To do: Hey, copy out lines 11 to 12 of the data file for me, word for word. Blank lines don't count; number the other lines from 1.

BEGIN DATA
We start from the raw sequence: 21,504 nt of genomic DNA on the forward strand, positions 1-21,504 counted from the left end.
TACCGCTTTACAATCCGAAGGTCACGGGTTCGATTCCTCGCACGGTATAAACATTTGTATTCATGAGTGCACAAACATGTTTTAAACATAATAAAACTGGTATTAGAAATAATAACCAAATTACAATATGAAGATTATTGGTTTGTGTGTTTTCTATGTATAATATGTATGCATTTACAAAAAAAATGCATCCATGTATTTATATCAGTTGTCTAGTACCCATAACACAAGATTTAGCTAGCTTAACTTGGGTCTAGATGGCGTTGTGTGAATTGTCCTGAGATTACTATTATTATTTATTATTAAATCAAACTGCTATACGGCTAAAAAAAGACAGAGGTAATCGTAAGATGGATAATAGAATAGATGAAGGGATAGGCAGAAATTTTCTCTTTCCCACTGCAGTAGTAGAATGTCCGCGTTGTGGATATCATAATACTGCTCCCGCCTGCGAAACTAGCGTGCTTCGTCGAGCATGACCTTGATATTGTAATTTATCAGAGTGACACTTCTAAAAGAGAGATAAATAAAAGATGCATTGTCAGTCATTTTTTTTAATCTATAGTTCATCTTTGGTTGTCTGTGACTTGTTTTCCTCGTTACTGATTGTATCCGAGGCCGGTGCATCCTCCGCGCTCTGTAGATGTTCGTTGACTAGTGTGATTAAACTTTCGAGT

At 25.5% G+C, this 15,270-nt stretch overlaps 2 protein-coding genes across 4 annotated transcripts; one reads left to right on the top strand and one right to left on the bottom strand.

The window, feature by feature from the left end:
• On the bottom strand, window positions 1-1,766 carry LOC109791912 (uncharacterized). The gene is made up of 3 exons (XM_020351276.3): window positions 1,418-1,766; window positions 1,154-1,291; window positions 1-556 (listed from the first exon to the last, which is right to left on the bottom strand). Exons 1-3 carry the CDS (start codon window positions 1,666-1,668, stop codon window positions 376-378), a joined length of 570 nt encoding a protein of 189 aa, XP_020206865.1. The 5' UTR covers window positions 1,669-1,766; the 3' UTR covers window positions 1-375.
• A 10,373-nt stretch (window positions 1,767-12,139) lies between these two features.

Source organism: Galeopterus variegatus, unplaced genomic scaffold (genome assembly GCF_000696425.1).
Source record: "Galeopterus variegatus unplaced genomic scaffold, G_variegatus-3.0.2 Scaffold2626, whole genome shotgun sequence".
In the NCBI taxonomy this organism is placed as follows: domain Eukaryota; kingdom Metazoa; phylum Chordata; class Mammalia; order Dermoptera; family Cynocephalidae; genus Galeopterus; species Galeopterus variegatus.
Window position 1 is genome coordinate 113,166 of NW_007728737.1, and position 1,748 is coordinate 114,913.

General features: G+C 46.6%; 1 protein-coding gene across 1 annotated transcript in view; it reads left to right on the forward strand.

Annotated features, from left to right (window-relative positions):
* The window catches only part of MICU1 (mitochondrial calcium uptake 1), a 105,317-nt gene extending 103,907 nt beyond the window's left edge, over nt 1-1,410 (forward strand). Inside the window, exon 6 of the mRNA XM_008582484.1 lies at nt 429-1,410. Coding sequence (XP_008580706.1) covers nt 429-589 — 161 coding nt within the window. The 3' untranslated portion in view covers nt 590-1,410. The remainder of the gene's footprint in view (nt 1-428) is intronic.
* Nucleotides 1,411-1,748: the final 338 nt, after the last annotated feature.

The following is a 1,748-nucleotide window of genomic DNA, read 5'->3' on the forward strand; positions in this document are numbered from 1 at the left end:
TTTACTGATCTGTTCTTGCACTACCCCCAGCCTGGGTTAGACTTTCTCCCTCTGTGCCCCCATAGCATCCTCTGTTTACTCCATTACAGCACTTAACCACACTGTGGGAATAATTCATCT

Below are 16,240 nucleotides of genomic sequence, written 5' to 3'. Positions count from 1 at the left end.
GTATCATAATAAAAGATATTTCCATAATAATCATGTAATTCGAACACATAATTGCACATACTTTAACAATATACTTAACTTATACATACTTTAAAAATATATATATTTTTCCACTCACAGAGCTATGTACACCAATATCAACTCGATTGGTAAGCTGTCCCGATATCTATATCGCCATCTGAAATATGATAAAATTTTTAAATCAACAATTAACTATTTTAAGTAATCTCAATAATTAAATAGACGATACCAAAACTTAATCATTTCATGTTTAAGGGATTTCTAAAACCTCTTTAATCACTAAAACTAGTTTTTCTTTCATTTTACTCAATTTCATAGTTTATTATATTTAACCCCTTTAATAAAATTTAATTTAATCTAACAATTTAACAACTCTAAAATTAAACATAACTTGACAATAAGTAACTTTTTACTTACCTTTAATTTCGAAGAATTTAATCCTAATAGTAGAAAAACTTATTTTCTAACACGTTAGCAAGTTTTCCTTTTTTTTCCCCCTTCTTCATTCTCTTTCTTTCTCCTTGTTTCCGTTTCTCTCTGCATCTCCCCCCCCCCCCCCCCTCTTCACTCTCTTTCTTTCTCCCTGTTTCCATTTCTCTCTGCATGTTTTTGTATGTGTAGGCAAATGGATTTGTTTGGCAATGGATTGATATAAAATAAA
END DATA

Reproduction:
General features: G+C 46.6%; 1 protein-coding gene across 1 annotated transcript in view; it reads left to right on the forward strand.

Annotated features, from left to right (window-relative positions):